Mitgative Design and Operating Standards [R315-3-2-2a(6)] described in Attachment 2 (p. 31) indicated that "treatment processes will be conducted inside the confinement of the glovebox." The glove box has been defined as consisting of three parts, the air lock station, the unpacking station, and neutralization station. The proposed treatment of dunnage, in the solids drum, will actually occur outside the "confinement of the glovebox."
Wording needs to be clarified.
Condition III.I.8 - CAIS items shall be treated by intermittent agitation in the reactor vessel with the appropriate decontamination solution for a minimum of 15 minutes per batch before the waste material is transferred to the thirty (30) gallon waste drum.
Condition III.I.8 is the only condition establishing a treatment effectiveness standard for the Rapid Response System. This standard is a 15 minute batch reaction time.
Condition III.I.12 - If any chemical agent or CAIS chemical is detected in the exhaust stack from the activated carbon filter system, no additional chemical agent or other waste shall be placed into the Rapid Response System until the carbon air filter system are available the carbon air filter system is operational and available in accordance with III.I.10. (sic)
The Army permit application proposed a treatment goal of less than 50 part-per-million (ppm) agent. The treatment goal is based on the lowest limit of detection that is currently achievable for the chemical warfare agent analysis. A lower treatment level may be appropriate if sample analysis techniques improve.
One of the four process, Charcoal, did not achieve the treatment goal of 50 parts-per-million during a 15 minute batch reaction. The report "Dichlorodimethylhydantonin Treatment of Chemical Agents on Charcoal," US Army, June 1997, indicates concentration of sulfur mustard (HD) and nitrogen sulfur mustard (HN-1) above 50 ppm remained on the charcoal beyond the 15 minute reaction time. The treatment goal was achieved within 24 hours.
Addition of the partially treated charcoal to the liquid waste drum relies on dilution to meet the 50 part-per-million treatment level. RCRA prohibits dilution as a form of treatment.
The proposed waste analysis plan would not collect a sample of the solid layer in the liquid waste drum. This solid layer could contain partially treated charcoal.
Condition III.I.8 should also prohibit the reactor from being emptied into the liquid waste drum when the temperature in the reactor is above 120 degrees Fahrenheit (Attachment 2, p. 16).
Condition III.I.8 should be modified to identify the 50 part-per-million treatment level. An appropriate reaction time should be identified for the Charcoal Process to ensure complete treatment. The Waste Analysis Plan should be modified to include a sample of the solids layer in the "liquid" waste drum. The permit condition should require the 50 ppm treatment level be achieved for both the liquid and solid phases before the 30 gallon liquid waste drum is removed from the Rapid Response System trailer.
The wording of Condition III.I.12 needs to be clarified.
Condition III.I.13 - If chemical agent breaks through a carbon filter element, the element is determined to require replacement.
The detection of chemical agent or CAIS chemicals represents an action limit. The detection limit concentrations for chemical agents and CAIS chemicals should therefore be explicitly stated in the permit conditions.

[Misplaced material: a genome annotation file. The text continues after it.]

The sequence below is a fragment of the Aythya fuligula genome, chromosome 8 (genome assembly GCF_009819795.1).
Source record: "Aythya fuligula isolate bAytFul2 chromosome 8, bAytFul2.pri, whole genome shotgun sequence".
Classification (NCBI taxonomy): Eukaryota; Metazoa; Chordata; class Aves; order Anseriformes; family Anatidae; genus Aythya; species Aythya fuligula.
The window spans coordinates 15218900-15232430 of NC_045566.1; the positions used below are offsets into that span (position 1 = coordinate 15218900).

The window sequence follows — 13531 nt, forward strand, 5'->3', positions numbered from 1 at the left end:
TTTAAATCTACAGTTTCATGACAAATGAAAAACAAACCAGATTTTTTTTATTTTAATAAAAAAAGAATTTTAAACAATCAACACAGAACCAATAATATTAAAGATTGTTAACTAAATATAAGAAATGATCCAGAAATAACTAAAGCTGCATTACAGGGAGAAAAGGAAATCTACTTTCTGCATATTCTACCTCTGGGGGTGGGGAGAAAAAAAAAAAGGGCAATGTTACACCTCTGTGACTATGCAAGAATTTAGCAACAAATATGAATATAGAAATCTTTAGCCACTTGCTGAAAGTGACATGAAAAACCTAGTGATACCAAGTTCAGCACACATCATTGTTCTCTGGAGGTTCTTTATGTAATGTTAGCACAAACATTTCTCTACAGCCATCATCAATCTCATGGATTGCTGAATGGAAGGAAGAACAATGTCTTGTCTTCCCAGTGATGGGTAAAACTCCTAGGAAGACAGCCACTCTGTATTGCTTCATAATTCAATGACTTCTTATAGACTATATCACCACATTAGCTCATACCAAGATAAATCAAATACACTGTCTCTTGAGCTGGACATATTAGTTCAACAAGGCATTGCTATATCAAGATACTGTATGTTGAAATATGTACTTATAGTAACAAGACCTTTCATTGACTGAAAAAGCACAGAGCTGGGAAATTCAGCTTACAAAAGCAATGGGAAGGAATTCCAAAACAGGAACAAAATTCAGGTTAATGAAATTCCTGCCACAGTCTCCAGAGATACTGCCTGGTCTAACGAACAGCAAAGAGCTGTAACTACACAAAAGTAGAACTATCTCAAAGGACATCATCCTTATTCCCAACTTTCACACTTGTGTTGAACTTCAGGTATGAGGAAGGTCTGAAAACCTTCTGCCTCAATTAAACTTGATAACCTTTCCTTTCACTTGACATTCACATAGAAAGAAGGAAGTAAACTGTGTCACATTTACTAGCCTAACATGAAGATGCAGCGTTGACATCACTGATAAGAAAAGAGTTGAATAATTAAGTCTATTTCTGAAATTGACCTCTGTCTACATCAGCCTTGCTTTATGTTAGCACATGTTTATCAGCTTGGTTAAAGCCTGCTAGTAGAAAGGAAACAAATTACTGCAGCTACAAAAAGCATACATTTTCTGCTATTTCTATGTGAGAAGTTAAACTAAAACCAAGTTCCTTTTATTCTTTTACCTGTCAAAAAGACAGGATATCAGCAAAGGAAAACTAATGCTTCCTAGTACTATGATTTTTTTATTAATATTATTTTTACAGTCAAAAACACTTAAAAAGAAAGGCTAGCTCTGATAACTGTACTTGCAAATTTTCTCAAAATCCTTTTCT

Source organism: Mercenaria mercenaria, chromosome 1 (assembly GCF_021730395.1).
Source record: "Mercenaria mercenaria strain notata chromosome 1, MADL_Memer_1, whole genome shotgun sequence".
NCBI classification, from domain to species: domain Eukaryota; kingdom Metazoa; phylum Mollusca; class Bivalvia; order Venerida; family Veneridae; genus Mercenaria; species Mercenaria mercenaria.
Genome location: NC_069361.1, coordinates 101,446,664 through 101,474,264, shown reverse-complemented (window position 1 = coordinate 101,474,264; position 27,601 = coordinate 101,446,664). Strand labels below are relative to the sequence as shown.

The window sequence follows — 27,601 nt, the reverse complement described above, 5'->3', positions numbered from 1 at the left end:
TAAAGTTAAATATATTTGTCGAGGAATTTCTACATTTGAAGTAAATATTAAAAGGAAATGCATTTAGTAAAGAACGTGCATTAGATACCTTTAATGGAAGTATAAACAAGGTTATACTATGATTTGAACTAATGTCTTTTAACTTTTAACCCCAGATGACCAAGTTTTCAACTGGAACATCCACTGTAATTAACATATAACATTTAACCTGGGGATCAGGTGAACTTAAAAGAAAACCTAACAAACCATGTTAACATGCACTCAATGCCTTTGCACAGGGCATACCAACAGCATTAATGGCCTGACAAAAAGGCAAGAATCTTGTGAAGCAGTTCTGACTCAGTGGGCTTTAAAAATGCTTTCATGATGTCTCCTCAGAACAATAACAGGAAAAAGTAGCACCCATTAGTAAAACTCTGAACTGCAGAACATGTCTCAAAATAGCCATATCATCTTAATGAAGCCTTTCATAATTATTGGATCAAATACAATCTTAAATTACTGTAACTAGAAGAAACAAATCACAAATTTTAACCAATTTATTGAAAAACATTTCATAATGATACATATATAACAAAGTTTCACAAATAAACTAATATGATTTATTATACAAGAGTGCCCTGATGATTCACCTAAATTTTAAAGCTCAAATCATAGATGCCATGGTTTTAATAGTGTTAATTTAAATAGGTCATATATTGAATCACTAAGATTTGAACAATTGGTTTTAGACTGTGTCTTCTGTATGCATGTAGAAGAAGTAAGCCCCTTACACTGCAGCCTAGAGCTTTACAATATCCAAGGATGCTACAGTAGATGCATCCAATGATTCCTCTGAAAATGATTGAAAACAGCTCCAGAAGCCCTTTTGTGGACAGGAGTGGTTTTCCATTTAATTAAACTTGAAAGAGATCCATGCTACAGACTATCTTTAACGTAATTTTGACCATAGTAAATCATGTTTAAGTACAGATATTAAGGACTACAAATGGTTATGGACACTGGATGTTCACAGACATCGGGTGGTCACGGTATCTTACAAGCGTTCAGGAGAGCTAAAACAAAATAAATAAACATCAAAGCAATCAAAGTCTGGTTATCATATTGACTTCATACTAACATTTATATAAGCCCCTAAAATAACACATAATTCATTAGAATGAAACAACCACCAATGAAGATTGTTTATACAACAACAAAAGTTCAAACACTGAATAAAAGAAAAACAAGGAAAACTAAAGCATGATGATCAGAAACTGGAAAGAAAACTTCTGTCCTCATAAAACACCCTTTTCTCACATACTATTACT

MINICAM alarms are to be set at 70 percent of the chemical agent's Time Weighted Average (TWA) exposure limit. While the MINICAM's lowest levels of detection are not discussed in the permit conditions or supporting documents, these detection limits are lower than the alarm level.
Condition III.I.13 - Carbon Filter Replacement
Condition III.I.13 should be clarified to define chemical warfare agent break through as a positive detection of agent. This is consistent with Condition III.I.12 which requires carbon filter replacement when "any chemical agent or CAIS chemical is detected in the exhaust stack."
The permit conditions, and waste analysis plan (Attachment 4) do not address the treatment and disposal of spent carbon filters. These spent carbon filters may contain chemical warfare agent in excess of the 50 part-per-million treatment goal.
Condition III.I.13 - MINICAM Alarm Confirmation
Attachment 4 should discuss how profile sampling of the carbon filters is to be performed. Currently all sampling is to be performed under the environmental controls of the glovebox. The carbon filters are, however, to large to fit in the "controlled environmental" of the glove box.
MINICAM alarms are to be confirmed per the Environmental Monitoring Plan (Attachment 8), Table 8-2. For cyanogen chloride (CK), phosgene (CG), chloropicrin (PS), and chloroform, colormetric tubes are to be used to confirm MINICAM alarms. As shown in the following table, the colormetric tube's range of detection is above the concentration of chemical agent that would have set off the MINICAM alarm for cyanogen chloride, chloropicrin, and chloroform.
The Environmental Monitoring Plan states that any alarm that can not be confirmed will be considered a false alarm. The current design of the confirmation sampling program would identify potential carbon breakthrough, and unsafe work conditions as a false alarm.
|Colormetric Tube Range
- TWA converted from (mg/m3) to (ppmv) at 25 oF and 1.0 atmosphere.
- Alarm set at 70 percent of TWA.
- Chloroform monitoring of CAIS storage vault.
- Alarm set point at detection limit.